Maggie has been the second horror themed film to star Arnold Schwarzenegger since End Of Days (1999).
The film is set in the post-apocalyptic world, where the inhabitants are infected by the necroambulist virus that turns people into zombies.
Maggie gets infected with the disease while she is staying in the city, away from her family. Aware that this fatal disease is going to consume her, she calls her father to bid him her final goodbye.
Wade knows that since his daughter has been affected by the necroambulist virus, she would eventually become a flesh eater. The doting father now starts his struggle to protect his daughter.
The film is fraught with tension and sorrow as the family bides their time waiting for the inevitable. Maggie’s step siblings are sent away from home as a precaution of unwarranted events.
They watch Maggie as she gradually changes. Her pupils turn cloudy and opaque, her veins and wounds darken and her sense of smell gets tuned to raw flesh.
The issues with the zombie genre is the fact that it has loads of gore, where people are eating people. There can hardly be a lighter moment or a breather, thus making it very heavy.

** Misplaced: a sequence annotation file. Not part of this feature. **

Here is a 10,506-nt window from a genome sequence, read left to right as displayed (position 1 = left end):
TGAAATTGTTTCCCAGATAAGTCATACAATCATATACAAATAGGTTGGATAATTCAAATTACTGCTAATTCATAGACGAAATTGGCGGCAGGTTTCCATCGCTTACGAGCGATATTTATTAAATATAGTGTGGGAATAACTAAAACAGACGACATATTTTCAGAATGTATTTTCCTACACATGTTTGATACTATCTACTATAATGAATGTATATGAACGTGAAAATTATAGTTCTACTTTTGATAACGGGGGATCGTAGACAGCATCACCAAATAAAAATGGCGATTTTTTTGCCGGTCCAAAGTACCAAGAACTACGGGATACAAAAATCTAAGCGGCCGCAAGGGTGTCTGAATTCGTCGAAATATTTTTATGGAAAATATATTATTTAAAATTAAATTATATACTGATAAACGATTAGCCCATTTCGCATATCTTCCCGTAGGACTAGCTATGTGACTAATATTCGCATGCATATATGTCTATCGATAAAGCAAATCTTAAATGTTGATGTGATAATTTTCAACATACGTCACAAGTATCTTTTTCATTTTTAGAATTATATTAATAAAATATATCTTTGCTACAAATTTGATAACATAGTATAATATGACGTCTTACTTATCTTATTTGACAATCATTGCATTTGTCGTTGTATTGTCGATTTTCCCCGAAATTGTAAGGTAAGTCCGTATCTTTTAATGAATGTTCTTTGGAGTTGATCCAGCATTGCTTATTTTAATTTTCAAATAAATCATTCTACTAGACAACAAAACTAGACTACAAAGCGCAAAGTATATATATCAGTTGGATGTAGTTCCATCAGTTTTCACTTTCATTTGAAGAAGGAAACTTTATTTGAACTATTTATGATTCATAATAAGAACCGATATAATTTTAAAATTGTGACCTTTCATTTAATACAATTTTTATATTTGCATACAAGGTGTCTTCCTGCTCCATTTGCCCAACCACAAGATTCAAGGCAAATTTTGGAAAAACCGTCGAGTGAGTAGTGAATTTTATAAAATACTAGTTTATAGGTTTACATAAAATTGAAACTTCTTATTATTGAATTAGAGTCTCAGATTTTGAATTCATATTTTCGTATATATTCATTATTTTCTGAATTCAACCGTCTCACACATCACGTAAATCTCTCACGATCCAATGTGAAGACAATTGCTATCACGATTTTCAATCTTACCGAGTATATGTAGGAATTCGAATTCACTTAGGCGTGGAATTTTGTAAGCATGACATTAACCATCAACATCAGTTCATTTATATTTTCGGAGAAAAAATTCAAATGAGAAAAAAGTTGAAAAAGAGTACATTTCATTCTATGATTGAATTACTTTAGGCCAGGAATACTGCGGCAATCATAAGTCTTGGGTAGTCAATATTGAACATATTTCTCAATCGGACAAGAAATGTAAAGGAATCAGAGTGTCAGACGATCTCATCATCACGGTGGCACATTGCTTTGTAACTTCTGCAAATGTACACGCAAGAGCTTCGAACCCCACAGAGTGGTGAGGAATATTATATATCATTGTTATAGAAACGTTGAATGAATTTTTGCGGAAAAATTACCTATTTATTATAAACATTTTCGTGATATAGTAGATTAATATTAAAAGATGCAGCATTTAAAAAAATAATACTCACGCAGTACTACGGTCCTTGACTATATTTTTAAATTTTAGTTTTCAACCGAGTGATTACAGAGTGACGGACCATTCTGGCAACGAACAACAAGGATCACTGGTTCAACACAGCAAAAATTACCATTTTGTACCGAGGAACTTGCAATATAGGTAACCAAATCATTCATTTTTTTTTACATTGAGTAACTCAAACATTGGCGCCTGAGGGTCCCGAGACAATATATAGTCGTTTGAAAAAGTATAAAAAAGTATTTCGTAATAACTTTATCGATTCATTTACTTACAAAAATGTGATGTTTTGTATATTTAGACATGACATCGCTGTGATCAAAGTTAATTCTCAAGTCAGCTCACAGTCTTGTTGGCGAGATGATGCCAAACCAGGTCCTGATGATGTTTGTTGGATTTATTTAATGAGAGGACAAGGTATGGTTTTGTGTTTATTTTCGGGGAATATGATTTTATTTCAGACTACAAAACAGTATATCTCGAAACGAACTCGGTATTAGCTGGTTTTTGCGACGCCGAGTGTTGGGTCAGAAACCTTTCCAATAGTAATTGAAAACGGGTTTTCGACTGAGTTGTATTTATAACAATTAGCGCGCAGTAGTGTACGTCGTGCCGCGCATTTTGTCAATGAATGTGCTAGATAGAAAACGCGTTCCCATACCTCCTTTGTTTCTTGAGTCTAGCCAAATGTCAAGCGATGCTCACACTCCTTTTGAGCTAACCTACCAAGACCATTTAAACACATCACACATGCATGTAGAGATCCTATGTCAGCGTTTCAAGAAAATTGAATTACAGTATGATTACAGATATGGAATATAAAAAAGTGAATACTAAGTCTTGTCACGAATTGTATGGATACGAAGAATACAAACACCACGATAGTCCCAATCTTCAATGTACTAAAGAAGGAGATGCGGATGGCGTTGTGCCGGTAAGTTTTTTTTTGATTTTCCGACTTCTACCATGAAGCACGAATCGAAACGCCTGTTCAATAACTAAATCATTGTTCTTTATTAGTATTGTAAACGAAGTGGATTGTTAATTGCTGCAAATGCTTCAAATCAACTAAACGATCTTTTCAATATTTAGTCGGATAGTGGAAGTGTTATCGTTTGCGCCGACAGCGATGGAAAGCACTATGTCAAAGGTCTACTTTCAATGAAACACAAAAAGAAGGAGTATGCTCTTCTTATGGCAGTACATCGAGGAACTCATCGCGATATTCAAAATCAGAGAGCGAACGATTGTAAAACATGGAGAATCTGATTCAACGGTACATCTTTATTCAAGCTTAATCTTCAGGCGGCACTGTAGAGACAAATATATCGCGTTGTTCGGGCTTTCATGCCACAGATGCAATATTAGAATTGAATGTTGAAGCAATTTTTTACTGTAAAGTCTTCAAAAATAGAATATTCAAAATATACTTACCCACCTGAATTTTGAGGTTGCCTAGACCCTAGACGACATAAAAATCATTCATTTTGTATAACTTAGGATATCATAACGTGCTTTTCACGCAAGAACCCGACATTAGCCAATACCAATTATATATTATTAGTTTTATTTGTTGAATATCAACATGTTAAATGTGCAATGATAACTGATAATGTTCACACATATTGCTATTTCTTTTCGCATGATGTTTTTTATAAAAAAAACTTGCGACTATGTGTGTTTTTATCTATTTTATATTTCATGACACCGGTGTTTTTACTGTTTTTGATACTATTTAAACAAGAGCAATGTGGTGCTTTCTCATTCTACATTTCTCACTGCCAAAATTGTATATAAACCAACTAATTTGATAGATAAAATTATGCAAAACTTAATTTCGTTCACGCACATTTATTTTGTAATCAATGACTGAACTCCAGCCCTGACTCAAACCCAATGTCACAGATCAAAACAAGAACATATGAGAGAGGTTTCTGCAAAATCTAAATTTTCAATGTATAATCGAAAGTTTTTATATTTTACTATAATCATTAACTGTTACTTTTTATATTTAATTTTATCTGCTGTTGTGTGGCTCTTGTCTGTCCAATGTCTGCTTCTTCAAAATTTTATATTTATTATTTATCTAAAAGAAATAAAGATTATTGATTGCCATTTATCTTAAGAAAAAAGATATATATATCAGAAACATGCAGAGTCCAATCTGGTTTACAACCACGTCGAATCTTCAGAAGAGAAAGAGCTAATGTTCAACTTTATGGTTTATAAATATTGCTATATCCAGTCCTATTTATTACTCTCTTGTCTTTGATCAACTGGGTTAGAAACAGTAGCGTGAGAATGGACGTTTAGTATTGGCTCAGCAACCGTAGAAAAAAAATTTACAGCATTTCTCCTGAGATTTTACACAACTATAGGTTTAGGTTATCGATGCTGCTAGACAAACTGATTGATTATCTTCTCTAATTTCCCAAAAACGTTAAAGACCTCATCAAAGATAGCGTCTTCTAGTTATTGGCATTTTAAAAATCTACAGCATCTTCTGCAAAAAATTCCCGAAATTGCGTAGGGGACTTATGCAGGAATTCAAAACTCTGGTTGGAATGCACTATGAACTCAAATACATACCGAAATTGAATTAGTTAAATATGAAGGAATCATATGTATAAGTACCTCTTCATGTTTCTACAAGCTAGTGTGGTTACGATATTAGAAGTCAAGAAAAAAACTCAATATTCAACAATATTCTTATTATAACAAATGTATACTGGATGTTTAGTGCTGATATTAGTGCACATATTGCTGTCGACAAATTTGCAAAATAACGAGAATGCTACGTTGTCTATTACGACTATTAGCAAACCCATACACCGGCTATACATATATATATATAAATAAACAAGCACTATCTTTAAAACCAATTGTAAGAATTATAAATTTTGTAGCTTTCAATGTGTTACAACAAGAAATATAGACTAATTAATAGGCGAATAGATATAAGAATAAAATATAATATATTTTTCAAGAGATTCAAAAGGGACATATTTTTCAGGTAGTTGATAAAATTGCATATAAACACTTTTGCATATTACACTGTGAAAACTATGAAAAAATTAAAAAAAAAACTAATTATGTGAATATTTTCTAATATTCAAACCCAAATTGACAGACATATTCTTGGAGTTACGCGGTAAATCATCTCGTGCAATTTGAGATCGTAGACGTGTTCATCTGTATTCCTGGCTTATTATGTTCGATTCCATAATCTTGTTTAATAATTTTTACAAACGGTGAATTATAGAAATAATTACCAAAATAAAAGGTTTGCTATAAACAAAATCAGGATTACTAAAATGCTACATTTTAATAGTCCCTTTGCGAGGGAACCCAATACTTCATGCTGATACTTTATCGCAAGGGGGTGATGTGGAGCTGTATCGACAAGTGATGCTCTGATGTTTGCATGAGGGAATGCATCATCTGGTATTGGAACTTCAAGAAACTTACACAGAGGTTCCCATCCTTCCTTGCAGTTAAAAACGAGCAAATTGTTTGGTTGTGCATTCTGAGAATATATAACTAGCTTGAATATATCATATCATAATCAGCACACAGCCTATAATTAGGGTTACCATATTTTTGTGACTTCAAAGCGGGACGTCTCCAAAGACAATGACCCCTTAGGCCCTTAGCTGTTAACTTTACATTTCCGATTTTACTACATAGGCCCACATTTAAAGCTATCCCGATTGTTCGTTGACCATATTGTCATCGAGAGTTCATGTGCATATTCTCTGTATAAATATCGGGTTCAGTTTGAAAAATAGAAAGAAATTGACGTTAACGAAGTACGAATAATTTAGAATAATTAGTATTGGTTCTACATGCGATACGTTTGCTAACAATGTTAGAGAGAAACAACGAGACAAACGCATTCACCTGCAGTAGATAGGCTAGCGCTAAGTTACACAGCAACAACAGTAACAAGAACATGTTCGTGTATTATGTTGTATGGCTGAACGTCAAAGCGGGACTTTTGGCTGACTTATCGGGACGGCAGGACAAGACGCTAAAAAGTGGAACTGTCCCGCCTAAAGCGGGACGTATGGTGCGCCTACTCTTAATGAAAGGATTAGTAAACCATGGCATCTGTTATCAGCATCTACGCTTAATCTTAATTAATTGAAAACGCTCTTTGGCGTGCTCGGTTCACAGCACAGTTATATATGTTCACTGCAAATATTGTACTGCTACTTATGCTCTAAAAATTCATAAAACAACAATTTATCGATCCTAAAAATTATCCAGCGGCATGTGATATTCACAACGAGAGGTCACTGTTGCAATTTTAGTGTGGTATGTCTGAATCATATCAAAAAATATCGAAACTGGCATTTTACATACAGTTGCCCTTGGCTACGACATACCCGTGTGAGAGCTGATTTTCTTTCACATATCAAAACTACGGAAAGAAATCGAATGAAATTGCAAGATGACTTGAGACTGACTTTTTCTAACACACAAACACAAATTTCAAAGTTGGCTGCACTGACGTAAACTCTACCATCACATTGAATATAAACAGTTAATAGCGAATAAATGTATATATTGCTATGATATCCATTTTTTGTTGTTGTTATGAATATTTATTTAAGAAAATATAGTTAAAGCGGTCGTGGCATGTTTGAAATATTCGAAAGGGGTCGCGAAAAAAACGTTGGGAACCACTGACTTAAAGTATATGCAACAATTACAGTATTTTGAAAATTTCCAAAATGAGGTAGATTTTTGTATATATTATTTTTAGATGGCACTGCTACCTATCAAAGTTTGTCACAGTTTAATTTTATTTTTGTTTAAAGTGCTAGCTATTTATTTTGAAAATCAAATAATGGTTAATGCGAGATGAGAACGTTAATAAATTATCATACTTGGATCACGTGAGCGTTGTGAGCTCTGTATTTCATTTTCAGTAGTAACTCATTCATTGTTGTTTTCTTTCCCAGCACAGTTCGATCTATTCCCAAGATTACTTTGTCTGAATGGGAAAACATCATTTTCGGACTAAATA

The highlight of the film is Maggie’s step brother, Bobby Vogel (Aiden Flowers), who is like a breath of fresh air. He is charismatic, charming and cute. One cannot just take his eyes off him.
Needless to say, Arnold Schwarzenegger comes up with a sincere and an earnest performance.
Maggie vacillates between being scary and trying to handle a father-daughter relationship, and in trying to do so gets lost.
All in all, Maggie has been well put together by director Henry Hobson. It is a well directed zombie film that is pleasantly engaging.
When one thinks of Arnold Schwarzenegger, all that comes to our mind is action and more action. However, with Maggie, Arnold Schwarzenegger has tried ...2.5